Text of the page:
Scenario #2: you’re 2 coaches running an online coaching business – you might want to have each other’s input on new programs you’re launching! Or scenario 3, one of you is more tech-savvy so you write the content and your partner uploads the content and schedules it.
You get the picture.
The point is that collaboration is WAAAAY easier when you know EXACTLY what is needed to move to the next step. And it’s a key tool to make sure everything that needs to be done gets done and nothing falls through the cracks. Additionally, good SOPs make it extra clear who’s responsible for what. The results? Less getting mad at your partners 😅 and everyone’s happier!
Now if I haven’t convinced you of the necessity of SOPs, I’ve got one more card up my sleeve;
3. SOPs alleviate *some* uncertainty
This point is especially true for teams – one of you will fall sick at some point and will need to step away from work for some time.
Granted, stepping away for a day or two shouldn’t create too many problems but what happens when it’s multiple weeks? While your team will undoubtedly have to adjust to the extra workload, at least you’ll have SOPs to rely on. SOPs provide detailed steps to perform all the tasks along with screenshots, links and log-in credentials. Whoever picks up these tasks knows exactly what needs to be done.
See what I did there? Anyways, my point is that if someone falls sick, yes it’s extra work but you know HOW to do the work. There’s no scrambling and feeling bad because you call your sick coworker 15x in a day to do their tasks.
Hopefully, I’ve now convinced you of the need to have SOPs… but that doesn’t change the fact that it can be a big project.
How to build your SOPs
Reading this, you might be tempted to simply record yourself with Loom as you’re performing said process and I’m here to say – don’t do it.
Small businesses evolve fast – so does technology. Therefore, processes are always evolving. That’s fine – if there’s a better/easier to do something, that should be THE way. However, your SOP documentation should allow for regular changes and updates to keep up with the times.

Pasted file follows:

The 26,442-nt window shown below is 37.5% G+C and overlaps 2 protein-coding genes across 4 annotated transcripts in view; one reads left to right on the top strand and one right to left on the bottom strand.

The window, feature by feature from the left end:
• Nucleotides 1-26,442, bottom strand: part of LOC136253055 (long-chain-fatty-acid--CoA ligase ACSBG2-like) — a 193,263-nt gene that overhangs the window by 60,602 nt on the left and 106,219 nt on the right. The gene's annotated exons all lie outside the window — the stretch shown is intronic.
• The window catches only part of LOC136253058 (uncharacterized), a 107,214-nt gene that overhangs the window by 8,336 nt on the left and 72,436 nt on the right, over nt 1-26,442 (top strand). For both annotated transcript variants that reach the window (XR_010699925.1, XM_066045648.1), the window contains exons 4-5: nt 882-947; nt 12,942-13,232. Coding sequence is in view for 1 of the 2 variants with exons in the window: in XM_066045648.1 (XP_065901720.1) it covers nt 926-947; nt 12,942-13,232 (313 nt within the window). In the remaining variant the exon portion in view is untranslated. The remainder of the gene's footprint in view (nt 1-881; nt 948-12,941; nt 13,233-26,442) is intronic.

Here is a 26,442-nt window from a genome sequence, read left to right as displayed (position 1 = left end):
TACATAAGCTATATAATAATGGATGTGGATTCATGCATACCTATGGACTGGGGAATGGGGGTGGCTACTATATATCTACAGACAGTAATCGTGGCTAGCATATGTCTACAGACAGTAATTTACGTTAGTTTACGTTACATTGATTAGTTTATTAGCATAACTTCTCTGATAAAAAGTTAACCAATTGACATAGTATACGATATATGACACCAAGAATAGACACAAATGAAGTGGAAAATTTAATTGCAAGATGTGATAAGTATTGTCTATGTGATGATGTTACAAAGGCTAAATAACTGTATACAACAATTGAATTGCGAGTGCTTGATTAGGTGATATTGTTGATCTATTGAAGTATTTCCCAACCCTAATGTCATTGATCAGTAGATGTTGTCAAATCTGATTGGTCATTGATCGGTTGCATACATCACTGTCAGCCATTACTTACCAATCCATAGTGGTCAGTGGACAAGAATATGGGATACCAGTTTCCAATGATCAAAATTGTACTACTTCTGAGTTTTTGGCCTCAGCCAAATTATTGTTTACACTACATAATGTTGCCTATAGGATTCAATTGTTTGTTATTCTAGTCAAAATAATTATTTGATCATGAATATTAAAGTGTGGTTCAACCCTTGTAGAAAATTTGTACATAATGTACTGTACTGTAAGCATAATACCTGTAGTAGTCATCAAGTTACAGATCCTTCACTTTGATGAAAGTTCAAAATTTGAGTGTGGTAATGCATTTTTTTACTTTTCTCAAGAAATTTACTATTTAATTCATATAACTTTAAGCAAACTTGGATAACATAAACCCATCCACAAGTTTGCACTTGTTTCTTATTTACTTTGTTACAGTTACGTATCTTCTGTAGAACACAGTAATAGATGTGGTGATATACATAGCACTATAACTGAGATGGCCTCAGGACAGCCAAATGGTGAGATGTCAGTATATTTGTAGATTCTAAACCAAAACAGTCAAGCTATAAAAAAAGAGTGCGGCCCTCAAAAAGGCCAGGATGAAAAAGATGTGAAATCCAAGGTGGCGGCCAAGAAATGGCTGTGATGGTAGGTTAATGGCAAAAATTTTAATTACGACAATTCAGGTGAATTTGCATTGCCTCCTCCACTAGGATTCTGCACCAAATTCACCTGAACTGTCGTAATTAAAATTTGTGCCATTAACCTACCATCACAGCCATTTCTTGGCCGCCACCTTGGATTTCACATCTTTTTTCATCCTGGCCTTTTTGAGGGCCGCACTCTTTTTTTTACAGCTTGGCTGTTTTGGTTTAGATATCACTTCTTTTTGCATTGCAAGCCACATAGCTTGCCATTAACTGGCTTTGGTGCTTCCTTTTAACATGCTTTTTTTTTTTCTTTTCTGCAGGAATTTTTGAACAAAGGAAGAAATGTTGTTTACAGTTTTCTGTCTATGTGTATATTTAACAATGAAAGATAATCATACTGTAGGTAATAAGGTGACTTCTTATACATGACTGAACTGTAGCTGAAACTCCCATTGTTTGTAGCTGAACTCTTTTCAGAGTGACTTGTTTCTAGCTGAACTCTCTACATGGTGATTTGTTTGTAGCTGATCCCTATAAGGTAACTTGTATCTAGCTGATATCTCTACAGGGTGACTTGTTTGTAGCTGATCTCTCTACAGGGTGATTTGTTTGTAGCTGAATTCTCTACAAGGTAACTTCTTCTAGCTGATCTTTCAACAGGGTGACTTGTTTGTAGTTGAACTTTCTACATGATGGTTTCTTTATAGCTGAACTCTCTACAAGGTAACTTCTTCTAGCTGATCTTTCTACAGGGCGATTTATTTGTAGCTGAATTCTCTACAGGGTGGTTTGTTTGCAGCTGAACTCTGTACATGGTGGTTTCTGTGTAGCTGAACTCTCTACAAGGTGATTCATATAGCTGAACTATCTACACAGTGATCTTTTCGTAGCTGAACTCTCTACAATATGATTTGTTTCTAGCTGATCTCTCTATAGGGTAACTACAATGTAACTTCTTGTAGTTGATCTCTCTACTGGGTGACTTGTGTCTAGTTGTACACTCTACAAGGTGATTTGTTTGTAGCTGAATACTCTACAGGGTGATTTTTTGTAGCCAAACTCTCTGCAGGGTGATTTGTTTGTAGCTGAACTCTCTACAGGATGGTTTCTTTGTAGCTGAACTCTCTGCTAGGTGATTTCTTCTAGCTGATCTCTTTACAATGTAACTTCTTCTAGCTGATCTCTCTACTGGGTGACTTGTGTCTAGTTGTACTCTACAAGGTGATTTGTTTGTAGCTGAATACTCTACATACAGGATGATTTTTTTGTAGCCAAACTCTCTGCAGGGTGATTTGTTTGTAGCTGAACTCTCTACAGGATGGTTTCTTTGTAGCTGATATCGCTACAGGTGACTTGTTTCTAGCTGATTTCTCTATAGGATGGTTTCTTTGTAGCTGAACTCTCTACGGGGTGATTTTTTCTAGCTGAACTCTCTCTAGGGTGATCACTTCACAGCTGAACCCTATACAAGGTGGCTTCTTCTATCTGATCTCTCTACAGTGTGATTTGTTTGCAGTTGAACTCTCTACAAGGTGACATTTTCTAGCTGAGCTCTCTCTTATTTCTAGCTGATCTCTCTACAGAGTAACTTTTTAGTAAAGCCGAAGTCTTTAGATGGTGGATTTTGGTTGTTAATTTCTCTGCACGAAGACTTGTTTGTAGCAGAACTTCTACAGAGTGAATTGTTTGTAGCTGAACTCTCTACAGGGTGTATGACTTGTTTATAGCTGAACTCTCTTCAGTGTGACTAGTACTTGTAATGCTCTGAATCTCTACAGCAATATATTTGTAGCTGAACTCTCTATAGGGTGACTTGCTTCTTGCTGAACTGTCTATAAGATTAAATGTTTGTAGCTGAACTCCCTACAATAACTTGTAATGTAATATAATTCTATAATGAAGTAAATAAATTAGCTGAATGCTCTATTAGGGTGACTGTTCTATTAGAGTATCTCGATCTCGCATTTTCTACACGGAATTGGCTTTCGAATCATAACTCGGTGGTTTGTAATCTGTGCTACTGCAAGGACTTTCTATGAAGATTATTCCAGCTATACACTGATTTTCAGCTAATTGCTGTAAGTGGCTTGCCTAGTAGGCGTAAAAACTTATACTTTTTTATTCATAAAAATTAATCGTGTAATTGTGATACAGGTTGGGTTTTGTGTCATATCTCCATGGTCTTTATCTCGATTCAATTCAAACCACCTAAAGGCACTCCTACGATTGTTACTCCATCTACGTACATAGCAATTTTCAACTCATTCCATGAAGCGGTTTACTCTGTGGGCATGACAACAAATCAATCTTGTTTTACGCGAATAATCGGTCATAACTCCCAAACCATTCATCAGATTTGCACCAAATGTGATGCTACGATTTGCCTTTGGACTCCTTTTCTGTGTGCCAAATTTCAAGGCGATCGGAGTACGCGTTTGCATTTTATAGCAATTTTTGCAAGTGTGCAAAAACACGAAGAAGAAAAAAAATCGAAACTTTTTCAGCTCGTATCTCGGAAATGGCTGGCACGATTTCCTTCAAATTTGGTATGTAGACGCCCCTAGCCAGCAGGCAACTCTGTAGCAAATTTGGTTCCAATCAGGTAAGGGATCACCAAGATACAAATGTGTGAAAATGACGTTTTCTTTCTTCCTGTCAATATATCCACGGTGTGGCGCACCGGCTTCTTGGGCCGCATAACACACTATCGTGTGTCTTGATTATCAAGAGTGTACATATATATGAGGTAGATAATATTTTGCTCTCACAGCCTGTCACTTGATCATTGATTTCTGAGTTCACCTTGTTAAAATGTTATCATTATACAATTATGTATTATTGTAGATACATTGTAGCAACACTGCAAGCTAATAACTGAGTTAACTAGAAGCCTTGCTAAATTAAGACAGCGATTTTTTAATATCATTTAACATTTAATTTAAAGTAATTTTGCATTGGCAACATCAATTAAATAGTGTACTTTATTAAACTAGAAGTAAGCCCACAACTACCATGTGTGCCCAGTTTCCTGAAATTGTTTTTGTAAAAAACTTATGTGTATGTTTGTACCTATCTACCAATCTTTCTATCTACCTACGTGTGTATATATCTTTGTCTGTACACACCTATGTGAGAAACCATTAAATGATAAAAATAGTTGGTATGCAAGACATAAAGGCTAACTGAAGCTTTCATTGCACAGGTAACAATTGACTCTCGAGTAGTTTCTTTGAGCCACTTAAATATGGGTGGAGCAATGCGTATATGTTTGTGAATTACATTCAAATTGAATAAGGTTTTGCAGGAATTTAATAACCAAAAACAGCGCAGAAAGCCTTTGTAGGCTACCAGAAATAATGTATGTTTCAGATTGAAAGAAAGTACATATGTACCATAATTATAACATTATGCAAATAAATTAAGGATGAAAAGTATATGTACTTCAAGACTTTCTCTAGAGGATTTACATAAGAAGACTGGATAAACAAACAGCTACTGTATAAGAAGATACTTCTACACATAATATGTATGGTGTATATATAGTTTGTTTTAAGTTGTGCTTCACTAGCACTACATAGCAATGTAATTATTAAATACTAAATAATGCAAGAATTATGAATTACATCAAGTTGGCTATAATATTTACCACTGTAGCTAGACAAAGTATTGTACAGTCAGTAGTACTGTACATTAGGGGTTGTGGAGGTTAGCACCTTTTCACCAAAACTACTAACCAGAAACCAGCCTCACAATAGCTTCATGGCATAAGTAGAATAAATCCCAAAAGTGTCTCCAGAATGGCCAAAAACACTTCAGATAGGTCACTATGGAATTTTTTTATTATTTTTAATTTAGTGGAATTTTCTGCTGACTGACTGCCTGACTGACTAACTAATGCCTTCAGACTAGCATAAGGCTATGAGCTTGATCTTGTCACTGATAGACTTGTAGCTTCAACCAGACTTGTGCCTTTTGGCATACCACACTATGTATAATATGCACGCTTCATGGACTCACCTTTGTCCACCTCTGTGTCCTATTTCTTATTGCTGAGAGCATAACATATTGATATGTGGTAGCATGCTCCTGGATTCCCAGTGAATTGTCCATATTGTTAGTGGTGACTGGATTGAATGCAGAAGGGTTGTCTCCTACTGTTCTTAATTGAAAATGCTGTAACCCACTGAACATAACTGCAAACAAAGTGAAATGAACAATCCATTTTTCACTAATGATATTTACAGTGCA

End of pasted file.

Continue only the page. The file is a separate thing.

Back to your Loom video – are you really going to re-film the process every few weeks? Or edit the video? Hell no. That’s why your SOPs should be in writing (along with screenshots for visual support!). Google Docs are an easy to do this but my preferred way is using ClickUp. As I like to say, let’s keep things centraliiiiiiiiiized!
Who writes SOPs?
Have the person responsible for this process write it out. After all, they’re the best person for the job! They know how to do it and might even have suggestions to improve it!
This person should also be the person responsible for the maintenance/updates of said SOP (since they’re the ones using it all the time!). If this is an SOP that is used regularly, the SOP can be updated when it is used. Otherwise, I like to set a date when I review my SOPs to make sure they are always up to date.
Yes, writing SOPs can be daunting but keep in mind – these aren’t set in stone! The purpose is to have something to work off of. But you can and should make edits as your workflow changes, as you find better ways to do this process or as your tools get updated.
Know someone who’s been slacking on their SOPs? Send them this blog post! If you’ve been struggling to create yours or want more structure in your business to feel less stressed and overwhelmed – let’s talk! If you liked this article, check out my other blog posts for system tips, my favourite tools, mindset and more!